The filament is manufactured by providing Rhenium powder and Yttria initially in the form of Yttrium Nitrate having a formula Y(NO3)3*6H2O. The Rhenium is then refined while simultaneously sintering the Yttria into the Rhenium to form a refined Rhenium and Yttrium Oxide alloy material. The Yttria is sintered into the Rhenium powder sufficiently during refining thereof to provide 0.01% to 10% volume percent Yttrium Oxide in the final alloy. This refining and sintering forms the Rhenium and Yttrium Oxide alloy wherein the Yttrium Oxide is positioned coating the Rhenium powder to provide the overall concentration as specified above. This final alloy has a final crystalline grain size finer or smaller than is present within generally pure Rhenium in order to enhance rigidity, strength and creep resistance of the material. Finally the Rhenium alloy is drawn down into a wire form for use in making various configurations of emission filaments.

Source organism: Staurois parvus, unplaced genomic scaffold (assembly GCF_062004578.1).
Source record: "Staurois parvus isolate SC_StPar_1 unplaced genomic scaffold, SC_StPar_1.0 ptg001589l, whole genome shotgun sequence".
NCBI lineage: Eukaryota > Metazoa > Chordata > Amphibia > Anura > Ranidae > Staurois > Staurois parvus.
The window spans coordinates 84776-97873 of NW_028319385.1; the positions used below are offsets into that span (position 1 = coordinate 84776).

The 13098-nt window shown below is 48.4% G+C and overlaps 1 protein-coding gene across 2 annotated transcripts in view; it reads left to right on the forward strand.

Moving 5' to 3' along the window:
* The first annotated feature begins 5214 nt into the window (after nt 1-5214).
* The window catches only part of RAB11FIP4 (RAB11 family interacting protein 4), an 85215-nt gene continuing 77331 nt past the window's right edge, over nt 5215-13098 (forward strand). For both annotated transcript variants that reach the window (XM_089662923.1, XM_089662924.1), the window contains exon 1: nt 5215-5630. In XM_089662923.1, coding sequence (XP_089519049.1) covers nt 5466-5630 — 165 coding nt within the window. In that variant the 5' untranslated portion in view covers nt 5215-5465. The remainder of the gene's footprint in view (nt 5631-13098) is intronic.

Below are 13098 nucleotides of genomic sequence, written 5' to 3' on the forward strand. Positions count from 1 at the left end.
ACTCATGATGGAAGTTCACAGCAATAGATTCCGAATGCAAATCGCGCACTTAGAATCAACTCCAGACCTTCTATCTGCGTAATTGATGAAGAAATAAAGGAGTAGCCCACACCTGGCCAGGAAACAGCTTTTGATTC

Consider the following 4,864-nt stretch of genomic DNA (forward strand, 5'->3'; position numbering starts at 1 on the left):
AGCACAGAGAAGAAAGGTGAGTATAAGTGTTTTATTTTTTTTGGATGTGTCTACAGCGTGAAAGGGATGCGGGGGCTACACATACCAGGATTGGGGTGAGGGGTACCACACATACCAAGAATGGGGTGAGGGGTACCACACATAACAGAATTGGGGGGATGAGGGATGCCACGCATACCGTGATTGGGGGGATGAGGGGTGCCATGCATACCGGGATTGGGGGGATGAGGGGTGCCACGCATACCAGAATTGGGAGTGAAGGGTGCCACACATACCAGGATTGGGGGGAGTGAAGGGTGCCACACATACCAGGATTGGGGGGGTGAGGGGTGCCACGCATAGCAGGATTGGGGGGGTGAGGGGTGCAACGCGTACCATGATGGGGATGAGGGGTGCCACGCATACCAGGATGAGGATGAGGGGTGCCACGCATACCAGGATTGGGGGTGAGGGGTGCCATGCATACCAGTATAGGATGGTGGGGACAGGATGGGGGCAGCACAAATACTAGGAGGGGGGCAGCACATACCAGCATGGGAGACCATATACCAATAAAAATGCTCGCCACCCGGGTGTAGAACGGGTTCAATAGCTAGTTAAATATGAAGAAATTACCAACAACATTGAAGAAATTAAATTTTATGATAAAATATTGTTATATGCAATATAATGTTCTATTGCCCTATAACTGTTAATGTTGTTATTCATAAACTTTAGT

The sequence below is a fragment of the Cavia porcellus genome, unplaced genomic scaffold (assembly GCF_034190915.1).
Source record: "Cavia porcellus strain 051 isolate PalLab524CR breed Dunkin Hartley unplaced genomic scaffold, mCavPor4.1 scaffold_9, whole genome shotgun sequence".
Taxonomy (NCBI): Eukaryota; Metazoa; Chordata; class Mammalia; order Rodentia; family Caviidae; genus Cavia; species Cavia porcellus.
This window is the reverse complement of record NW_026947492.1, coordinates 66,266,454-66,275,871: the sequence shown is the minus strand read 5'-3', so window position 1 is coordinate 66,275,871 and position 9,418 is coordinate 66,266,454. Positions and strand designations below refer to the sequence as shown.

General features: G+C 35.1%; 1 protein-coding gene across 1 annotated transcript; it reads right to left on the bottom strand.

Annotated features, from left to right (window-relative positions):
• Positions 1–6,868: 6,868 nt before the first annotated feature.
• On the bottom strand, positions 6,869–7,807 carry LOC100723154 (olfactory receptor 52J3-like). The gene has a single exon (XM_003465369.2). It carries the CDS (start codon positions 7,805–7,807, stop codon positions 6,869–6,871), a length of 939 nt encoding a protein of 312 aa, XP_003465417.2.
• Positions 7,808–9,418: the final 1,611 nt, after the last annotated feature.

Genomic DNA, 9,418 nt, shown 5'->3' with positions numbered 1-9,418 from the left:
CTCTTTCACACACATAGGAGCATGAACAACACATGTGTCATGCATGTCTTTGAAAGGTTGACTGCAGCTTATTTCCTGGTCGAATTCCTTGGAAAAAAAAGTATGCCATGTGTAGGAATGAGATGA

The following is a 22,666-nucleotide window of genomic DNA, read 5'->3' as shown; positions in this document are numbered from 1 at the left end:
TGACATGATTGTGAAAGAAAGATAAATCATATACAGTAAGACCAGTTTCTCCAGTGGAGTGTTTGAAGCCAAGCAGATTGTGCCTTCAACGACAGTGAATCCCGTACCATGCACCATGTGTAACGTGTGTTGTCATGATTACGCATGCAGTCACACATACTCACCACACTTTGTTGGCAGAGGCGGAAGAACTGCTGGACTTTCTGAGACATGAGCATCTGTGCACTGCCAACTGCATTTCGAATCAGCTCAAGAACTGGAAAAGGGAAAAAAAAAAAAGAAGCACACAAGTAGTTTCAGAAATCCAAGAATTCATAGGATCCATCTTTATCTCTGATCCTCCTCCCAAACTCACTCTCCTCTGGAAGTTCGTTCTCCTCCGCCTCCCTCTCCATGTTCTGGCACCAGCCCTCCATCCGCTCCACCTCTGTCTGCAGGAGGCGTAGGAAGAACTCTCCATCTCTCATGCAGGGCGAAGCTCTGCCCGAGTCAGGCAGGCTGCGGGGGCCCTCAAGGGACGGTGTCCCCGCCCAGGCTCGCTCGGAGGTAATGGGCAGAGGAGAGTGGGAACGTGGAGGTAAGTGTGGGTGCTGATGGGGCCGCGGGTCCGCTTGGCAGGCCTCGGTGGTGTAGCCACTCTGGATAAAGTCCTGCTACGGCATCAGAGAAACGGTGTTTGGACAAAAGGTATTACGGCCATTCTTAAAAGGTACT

It is an object of the emission filament of the present invention to provide a unique Rhenium alloy from which an emission filament may be formed which resists warping.
It is an object of the emission filament of the present invention to provide a unique Rhenium alloy from which an emission filament may be formed which resists deformation of any kind during normal operating conditions.
It is an object of the emission filament of the present invention to be usable in a variety of different shapes, sizes and configurations.